Reykjavik, day 2

Monday 3/30:

I was wrong–last night we hadn’t flown into the airport across the freeway from Alba Guesthouse.  That airport is only used for domestic flights.

I explored the neighborhood before breakfast.  It looked very snowy, and the sidewalks were icy in places.  I thought we might walk to a big park I’d noticed on the map and ski right here in town.  But the snow didn’t feel as good as it looked; it was unstructured powder on old ice, and only an inch or two thick.  Some young men were playing a ball game in a snowy playing field.  I followed the pedestrian path the other way and found a sandwich shop, which we’ve since been relying on for lunches.

If you're driving in Reykjavik, park upwind.

If you’re driving in Reykjavik, park upwind.

When I returned to the guesthouse, a Ford Transit van was sitting in the parking lot, making ticking noises as the engine cooled off.  Somehow, Lance had resolved the dispute with the rental agency.  Lance told us that, when he’d picked up the van, the agency had advised him to park upwind.  The wind here comes in powerful gusts.  If a car is parked downwind, while a person is getting in or out a gust is liable to yank the door out of his hand, slam it forward and spring the hinges.  I looked at our van and could see telltale signs of just such an accident.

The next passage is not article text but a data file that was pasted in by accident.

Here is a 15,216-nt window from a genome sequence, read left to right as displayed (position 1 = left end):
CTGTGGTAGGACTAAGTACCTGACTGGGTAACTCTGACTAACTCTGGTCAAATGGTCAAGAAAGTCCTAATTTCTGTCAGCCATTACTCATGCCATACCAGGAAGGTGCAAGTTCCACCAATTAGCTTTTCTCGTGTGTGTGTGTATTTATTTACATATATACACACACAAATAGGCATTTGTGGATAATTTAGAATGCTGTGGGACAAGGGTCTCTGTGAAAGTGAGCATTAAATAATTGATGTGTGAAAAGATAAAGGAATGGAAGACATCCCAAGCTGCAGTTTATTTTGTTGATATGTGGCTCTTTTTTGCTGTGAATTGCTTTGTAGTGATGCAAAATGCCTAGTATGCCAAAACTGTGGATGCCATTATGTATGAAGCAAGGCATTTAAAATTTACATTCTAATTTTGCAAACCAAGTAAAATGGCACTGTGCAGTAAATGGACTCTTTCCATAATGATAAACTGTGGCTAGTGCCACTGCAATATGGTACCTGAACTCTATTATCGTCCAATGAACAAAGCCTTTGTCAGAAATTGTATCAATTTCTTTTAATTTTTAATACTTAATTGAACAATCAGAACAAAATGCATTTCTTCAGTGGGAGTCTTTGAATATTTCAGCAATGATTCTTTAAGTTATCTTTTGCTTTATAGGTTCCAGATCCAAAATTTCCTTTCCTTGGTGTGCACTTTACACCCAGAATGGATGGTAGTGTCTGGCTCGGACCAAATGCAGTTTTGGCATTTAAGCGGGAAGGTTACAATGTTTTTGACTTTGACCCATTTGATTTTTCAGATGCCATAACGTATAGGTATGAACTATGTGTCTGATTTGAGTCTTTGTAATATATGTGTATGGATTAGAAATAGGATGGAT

Today we drove the “Golden Circle” route that passes several intriguing geological sites.  We saw some of the stony ridges that have risen from the Rift Valley.  We saw an unusual waterfall that pours into the valley.  And we saw a lake in a beautiful setting of ice and snow.  I asked Shelley if she’d like me to take a picture of her and Mark there.  She shook her head; “It’s too damn cold.”

There were also forlorn little houses far out in the snow, and several groups of horses clustered close together.  Brilliant white snow covered everything, other than occasional stands of low, wiry shrubs.  A gust of cold wind blew in my face, and it hurt.

A continent rips in half, at geologic speed.

A continent rips in half, at geologic speed.

We ended the day in a basin of hot springs, where we saw a geyser briefly chuff out some steam.  There was a large visitor center, which consisted mostly of a clothing and trinket store.  But I found a cafeteria and enjoyed a bowl of fish soup by a sunny window.  A small room with displays and videos of Iceland’s volcano-powered phenomena was interesting, too.

We went to Cafe Loki for dinner.  Mark and Shelley had found it during their morning walk.  It specializes in Icelandic cuisine, such as fermented shark and a spread made of mashed fish.  I wimped out and had a vegetarian plate; it was good.  The restaurant has a nice view of the big Evangelical Lutheran church across the street, and a mural depicting Scandinavian sagas.




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